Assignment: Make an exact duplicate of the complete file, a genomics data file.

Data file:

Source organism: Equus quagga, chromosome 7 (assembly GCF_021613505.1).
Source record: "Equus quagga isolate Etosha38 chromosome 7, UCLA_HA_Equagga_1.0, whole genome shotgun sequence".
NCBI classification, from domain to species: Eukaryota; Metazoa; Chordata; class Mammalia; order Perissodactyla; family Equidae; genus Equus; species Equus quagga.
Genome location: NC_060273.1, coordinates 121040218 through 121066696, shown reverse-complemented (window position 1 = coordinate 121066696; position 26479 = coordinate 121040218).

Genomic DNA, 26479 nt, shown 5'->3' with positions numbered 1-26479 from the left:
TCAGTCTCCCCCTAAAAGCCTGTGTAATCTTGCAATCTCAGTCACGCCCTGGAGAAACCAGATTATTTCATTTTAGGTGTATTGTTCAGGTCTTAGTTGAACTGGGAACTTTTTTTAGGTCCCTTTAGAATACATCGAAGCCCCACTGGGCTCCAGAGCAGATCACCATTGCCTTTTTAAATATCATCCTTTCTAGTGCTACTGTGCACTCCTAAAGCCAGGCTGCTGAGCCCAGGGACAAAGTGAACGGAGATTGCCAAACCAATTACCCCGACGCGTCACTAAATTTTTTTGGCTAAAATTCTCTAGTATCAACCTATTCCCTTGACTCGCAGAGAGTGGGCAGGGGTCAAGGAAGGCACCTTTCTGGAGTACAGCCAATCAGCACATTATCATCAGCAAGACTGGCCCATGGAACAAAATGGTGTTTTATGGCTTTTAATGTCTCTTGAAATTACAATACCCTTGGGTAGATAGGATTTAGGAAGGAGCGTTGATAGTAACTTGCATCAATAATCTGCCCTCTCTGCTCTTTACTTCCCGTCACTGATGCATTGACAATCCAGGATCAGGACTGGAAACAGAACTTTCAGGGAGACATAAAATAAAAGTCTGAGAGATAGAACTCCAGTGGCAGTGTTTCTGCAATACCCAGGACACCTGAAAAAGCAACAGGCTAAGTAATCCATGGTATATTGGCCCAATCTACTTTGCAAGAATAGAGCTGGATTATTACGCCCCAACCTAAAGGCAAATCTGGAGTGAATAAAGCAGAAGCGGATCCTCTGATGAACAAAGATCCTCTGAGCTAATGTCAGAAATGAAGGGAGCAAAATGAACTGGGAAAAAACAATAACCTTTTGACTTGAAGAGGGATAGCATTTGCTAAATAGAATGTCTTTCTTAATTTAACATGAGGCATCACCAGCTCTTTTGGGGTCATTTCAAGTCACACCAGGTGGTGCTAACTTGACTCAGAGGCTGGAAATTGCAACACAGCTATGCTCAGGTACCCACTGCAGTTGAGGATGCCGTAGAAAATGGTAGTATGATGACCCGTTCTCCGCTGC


Source organism: Equus quagga, chromosome 7 (assembly GCF_021613505.1).
Source record: "Equus quagga isolate Etosha38 chromosome 7, UCLA_HA_Equagga_1.0, whole genome shotgun sequence".
NCBI classification, from domain to species: Eukaryota; Metazoa; Chordata; class Mammalia; order Perissodactyla; family Equidae; genus Equus; species Equus quagga.
Genome location: NC_060273.1, coordinates 121040218 through 121066696, shown reverse-complemented (window position 1 = coordinate 121066696; position 26479 = coordinate 121040218).

Genomic DNA, 26479 nt, shown 5'->3' with positions numbered 1-26479 from the left:
TCAGTCTCCCCCTAAAAGCCTGTGTAATCTTGCAATCTCAGTCACGCCCTGGAGAAACCAGATTATTTCATTTTAGGTGTATTGTTCAGGTCTTAGTTGAACTGGGAACTTTTTTTAGGTCCCTTTAGAATACATCGAAGCCCCACTGGGCTCCAGAGCAGATCACCATTGCCTTTTTAAATATCATCCTTTCTAGTGCTACTGTGCACTCCTAAAGCCAGGCTGCTGAGCCCAGGGACAAAGTGAACGGAGATTGCCAAACCAATTACCCCGACGCGTCACTAAATTTTTTTGGCTAAAATTCTCTAGTATCAACCTATTCCCTTGACTCGCAGAGAGTGGGCAGGGGTCAAGGAAGGCACCTTTCTGGAGTACAGCCAATCAGCACATTATCATCAGCAAGACTGGCCCATGGAACAAAATGGTGTTTTATGGCTTTTAATGTCTCTTGAAATTACAATACCCTTGGGTAGATAGGATTTAGGAAGGAGCGTTGATAGTAACTTGCATCAATAATCTGCCCTCTCTGCTCTTTACTTCCCGTCACTGATGCATTGACAATCCAGGATCAGGACTGGAAACAGAACTTTCAGGGAGACATAAAATAAAAGTCTGAGAGATAGAACTCCAGTGGCAGTGTTTCTGCAATACCCAGGACACCTGAAAAAGCAACAGGCTAAGTAATCCATGGTATATTGGCCCAATCTACTTTGCAAGAATAGAGCTGGATTATTACGCCCCAACCTAAAGGCAAATCTGGAGTGAATAAAGCAGAAGCGGATCCTCTGATGAACAAAGATCCTCTGAGCTAATGTCAGAAATGAAGGGAGCAAAATGAACTGGGAAAAAACAATAACCTTTTGACTTGAAGAGGGATAGCATTTGCTAAATAGAATGTCTTTCTTAATTTAACATGAGGCATCACCAGCTCTTTTGGGGTCATTTCAAGTCACACCAGGTGGTGCTAACTTGACTCAGAGGCTGGAAATTGCAACACAGCTATGCTCAGGTACCCACTGCAGTTGAGGATGCCGTAGAAAATGGTAGTATGATGACCCGTTCTCCGCTGC